A railway catering crew leader has been fired, he says, for explaining why passengers were given substandard food.
Mark Doughty, 39, had explained to first class passengers that the normal cooked English breakfast wasn't available on the early morning Edinburgh-to-London train last September because of a staff shortage and a broken boiler.
But his employer, East Coast Rail, accused him of bringing the company into disrepute and has fired him.
Doughty, who had worked for East Coast rail for 14 years, told the Edinburgh News that the train had already been short-staffed because of a mix-up over holidays, and that another staff member had called in sick.
On top of this, the boiler was broken, so that there was no hot water to wash up pots and pans. This meant it wasn't possible to serve the full English breakfast, and passengers were offered paninis with bacon or scrambled egg and roast tomatoes instead.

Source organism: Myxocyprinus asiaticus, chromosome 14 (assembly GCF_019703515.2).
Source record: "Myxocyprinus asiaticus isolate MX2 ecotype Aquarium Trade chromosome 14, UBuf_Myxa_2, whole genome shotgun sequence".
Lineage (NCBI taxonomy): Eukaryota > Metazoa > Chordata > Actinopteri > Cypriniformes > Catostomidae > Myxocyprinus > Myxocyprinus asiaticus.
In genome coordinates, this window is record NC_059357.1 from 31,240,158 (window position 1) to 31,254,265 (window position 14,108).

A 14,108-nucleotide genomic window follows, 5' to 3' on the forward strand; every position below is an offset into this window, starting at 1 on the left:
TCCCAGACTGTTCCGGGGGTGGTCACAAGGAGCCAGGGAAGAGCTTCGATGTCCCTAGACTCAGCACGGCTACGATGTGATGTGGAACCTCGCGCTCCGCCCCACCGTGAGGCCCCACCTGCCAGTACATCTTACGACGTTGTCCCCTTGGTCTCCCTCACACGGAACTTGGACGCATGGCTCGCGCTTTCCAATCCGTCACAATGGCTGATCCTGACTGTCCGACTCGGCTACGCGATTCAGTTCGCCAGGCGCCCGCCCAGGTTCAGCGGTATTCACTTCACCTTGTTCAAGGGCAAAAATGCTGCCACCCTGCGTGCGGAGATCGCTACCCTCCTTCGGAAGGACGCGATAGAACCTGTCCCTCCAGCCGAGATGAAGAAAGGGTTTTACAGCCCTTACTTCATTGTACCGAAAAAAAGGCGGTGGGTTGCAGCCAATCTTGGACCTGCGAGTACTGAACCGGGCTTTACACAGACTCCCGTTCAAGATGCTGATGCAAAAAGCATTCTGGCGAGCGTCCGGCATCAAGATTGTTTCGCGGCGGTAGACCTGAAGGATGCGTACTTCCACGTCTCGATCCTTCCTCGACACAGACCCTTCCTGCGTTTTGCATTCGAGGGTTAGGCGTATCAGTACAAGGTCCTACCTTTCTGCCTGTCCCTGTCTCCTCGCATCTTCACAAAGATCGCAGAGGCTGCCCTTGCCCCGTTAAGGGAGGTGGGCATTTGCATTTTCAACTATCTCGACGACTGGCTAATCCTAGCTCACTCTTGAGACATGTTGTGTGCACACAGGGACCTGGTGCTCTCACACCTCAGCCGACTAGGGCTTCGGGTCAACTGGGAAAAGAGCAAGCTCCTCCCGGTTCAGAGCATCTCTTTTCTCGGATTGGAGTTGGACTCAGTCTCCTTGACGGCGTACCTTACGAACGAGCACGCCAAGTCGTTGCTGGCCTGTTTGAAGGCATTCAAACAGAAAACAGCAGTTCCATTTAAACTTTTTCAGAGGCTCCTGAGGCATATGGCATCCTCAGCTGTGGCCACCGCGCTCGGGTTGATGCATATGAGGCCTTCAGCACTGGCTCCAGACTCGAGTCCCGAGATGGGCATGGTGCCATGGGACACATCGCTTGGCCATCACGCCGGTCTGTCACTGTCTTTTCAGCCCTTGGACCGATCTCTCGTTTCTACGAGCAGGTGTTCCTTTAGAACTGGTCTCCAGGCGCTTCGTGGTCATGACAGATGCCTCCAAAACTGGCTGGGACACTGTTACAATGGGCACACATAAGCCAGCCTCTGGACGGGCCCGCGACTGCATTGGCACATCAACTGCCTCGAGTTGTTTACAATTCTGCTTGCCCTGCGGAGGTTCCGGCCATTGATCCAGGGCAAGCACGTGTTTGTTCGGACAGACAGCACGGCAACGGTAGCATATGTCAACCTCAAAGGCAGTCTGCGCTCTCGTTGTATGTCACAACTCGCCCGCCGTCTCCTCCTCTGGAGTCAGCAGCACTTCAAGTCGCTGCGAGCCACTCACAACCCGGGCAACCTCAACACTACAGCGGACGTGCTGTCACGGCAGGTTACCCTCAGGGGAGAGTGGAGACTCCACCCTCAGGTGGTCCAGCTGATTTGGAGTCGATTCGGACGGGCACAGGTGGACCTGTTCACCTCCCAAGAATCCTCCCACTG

"The passengers were not happy. The passenger who complained said the bacon panini was disgraceful – to put it politely. It tasted and looked disgusting," Doughty said.
"They were annoyed because they were not getting what they were paying for. Some took it out on the staff. One member of staff was in tears as a result.
"I explained it would not have made any difference if the chef had turned up because the broken boiler meant we could not serve them the food they would normally get."
The RMT union is now considering industrial action to demand his reinstatement. In a statement, it told Metro: "East Coast have recently used Mark as a scapegoat for continuous equipment failures on board trains resulting in a inferior catering offer and for bad management decisions by sending trains out which were knowingly short staffed."
And even the source of the original complaint, passenger David Beaumont, says he supports Doughty.
"I find it hard to believe a member of staff can simply be dismissed for telling the truth to insistent passengers like myself in such circumstances," he tells the Edinburgh News.
"The target of my complaint was the people responsible for the chaos, not the guy placed in the awkward position of breaking it to a train load of annoyed passengers, a job that he did incredibly well."
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